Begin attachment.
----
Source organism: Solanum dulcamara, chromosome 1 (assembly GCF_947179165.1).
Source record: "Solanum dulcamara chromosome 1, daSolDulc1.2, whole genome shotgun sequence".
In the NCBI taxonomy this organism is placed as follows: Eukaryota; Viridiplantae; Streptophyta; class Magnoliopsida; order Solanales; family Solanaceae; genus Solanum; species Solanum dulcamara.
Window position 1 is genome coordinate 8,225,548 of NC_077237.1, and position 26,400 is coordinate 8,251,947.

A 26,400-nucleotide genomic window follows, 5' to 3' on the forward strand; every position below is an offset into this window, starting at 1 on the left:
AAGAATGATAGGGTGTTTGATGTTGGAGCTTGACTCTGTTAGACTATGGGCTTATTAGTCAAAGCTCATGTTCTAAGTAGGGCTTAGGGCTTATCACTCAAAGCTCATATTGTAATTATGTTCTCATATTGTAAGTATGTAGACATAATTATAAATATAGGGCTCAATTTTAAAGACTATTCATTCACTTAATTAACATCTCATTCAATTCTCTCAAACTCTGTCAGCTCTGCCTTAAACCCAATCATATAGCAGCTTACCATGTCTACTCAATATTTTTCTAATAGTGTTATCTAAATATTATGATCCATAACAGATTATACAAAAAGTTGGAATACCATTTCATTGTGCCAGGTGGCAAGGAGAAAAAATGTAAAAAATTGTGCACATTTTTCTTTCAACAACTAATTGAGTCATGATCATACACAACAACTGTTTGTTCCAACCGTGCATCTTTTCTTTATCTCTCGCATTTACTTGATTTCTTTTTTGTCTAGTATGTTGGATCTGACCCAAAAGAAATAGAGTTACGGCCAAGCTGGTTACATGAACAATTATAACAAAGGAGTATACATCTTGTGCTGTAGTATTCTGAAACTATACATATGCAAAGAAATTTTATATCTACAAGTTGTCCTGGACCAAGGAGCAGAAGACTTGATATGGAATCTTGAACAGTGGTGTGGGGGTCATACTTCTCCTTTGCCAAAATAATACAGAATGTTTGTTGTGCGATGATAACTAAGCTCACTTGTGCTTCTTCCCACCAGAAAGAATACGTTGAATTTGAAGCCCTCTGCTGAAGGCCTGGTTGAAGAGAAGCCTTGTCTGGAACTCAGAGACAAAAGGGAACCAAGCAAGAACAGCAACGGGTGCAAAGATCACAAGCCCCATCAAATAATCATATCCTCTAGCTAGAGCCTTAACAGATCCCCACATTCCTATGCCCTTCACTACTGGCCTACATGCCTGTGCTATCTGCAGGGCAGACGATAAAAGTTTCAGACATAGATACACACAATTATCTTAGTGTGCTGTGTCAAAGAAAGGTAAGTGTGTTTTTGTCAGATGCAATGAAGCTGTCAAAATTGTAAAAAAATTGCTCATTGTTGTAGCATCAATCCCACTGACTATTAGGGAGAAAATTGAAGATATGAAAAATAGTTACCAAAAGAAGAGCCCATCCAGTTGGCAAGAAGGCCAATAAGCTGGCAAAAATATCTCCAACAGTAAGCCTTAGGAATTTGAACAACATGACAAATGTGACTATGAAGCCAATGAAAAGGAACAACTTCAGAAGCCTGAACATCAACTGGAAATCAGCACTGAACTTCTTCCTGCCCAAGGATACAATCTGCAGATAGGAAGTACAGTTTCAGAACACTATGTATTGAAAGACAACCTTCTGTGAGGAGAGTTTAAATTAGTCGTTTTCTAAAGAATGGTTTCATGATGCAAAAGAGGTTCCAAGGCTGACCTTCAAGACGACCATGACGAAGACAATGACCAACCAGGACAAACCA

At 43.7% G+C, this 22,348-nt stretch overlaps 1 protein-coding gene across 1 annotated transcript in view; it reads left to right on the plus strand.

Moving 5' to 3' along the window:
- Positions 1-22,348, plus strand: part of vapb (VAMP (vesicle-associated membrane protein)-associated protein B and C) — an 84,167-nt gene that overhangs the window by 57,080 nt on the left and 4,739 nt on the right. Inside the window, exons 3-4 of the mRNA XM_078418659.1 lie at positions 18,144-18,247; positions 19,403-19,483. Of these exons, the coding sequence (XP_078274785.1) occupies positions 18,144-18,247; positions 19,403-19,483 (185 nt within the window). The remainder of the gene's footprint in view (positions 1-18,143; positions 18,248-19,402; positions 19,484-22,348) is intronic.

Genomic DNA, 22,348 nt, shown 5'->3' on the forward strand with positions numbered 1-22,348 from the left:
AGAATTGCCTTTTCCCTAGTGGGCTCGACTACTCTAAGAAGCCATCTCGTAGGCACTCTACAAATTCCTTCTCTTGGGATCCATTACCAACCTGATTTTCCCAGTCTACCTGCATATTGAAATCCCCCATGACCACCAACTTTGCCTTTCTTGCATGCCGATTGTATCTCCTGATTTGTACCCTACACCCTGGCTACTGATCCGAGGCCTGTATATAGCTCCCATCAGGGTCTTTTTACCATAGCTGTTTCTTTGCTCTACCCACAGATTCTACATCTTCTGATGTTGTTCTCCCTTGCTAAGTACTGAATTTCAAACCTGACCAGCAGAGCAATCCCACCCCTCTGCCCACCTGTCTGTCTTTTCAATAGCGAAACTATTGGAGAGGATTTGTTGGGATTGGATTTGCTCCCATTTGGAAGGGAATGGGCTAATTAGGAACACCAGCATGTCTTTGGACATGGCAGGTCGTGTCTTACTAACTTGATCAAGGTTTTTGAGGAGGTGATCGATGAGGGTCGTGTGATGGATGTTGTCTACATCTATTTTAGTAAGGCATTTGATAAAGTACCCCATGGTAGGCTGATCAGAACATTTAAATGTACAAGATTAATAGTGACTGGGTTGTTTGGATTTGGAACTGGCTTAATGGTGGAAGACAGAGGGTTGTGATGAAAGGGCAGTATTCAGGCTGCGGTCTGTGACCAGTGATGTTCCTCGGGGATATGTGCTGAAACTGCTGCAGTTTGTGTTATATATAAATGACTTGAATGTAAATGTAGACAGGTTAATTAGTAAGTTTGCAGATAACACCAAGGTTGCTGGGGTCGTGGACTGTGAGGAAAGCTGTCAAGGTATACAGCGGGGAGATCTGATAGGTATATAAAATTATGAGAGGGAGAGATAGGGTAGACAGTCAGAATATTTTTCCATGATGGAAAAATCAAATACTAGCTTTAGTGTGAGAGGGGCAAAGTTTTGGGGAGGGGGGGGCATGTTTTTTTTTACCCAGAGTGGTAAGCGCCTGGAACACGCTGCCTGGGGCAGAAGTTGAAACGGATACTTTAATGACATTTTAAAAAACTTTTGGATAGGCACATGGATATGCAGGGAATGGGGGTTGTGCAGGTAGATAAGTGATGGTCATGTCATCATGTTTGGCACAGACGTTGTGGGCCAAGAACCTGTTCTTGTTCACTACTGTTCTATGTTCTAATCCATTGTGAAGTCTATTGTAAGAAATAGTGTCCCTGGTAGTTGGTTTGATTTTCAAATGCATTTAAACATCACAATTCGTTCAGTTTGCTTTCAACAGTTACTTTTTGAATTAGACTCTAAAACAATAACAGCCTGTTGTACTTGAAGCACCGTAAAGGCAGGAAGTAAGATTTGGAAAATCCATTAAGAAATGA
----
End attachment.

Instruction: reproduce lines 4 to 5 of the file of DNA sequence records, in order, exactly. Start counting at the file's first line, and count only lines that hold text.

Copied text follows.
Window position 1 is genome coordinate 8,225,548 of NC_077237.1, and position 26,400 is coordinate 8,251,947.

A 26,400-nucleotide genomic window follows, 5' to 3' on the forward strand; every position below is an offset into this window, starting at 1 on the left: